Current Practices Regarding Emergency Exceptions
Generally electronic communications providers cannot give content and sensitive user information to the government absent a court order. However, the law does contain an exception so that in an emergency situations involving danger of death or serious bodily harm, the provider may disclosure content and user records to law enforcement absent a court order. Because these requests receive no independent judicial oversight, providers have discretion to assess whether the request is proper and should be fulfilled absent a court order. As ECPA reform legislation continues to gather strong support, some have called for a new provision changing this rule to mandate compliance with any emergency request for user data or content.Such a change is both unnecessary, and would raise significant privacy and security problems.
Mandatory and Unchecked Disclosure Would Lead to Misuse
Requiring providers to comply with any and all emergency requests would lead to misuse and improper demands, as evidence by past activities.
Although most emergency requests are considered appropriate and complied with, there are enough instances where requests are deemed improper that providers’ authority to evaluate their legitimacy should not be disregarded. For example, in 2014, Google rejected 94 out of 342 requests.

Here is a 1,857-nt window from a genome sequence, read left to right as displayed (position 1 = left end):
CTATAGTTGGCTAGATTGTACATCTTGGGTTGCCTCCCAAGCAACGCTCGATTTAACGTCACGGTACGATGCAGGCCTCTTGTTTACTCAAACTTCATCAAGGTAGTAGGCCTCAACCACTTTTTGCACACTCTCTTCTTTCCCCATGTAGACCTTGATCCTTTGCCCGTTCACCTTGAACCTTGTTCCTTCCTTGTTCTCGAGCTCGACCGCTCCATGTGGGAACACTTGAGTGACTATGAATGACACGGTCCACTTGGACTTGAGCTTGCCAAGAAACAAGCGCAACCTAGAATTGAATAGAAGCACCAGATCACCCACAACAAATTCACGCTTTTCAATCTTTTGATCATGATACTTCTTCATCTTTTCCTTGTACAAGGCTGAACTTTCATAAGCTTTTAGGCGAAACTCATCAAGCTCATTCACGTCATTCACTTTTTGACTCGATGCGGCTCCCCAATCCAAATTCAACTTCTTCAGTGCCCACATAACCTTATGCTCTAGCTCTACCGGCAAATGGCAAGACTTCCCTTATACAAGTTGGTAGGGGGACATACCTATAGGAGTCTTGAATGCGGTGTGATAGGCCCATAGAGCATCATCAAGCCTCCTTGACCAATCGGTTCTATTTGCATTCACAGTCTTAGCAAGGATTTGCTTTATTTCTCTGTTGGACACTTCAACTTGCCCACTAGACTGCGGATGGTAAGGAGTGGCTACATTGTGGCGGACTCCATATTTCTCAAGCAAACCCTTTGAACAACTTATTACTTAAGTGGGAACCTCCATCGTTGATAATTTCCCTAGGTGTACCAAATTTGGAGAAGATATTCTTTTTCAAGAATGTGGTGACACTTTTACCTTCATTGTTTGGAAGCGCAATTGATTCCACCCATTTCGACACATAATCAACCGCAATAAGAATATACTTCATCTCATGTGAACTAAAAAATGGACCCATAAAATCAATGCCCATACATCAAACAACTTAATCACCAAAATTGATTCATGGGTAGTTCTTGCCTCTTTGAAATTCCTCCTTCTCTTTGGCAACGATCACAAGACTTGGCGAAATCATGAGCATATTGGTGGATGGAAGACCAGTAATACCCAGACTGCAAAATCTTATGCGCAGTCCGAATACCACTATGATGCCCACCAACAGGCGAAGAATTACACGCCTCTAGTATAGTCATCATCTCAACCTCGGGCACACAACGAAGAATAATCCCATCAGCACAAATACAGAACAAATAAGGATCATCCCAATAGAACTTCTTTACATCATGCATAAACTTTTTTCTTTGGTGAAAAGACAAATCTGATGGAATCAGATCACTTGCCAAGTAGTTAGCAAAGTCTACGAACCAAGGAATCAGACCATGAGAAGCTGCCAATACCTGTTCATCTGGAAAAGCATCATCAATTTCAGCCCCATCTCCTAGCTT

Government has previously abused its ability to engage in emergency requests. A 2010 Department of Justice Inspector General report stated that the Inspector General “found repeated misuses of [the FBI’s] statutory authority to obtain telephone records through NSLs or the ECPA’s emergency voluntary disclosure provisions.” Based on this, the Inspector General report recommended Congress consider “appropriate controls” on the FBI’s ability to obtain records in emergency situations. With mandatory compliance and no judicial oversight, such abuses could become more frequent.
Service providers act as the only check to ensure the legitimacy of requests and prevent abuse, as the law intends. ECPA permits providers to give user information to the government if “the provider, in good faith, believes that an emergency involving danger of death or serious physical injury to any person … requires disclosure without delay.” Abandoning this system in favor of mandatory compulsion would remove all independent authority to evaluate the legitimacy of requests, eliminating providers as the only protection from misuse.
Mandatory Approval of Government Requests Is Unnecessary
Requiring providers to comply with any emergency request for user data or content is also unnecessary. Emergency requests are rare. America’s largest Internet and electronic communications companies only receive a small number of requests. For example, Google only received 342 emergency requests and Microsoft only received 475 requests throughout all of 2014. In comparison, Google received 20,280 subpoenas and search warrants and Microsoft received 12,364 similar requests during that same year.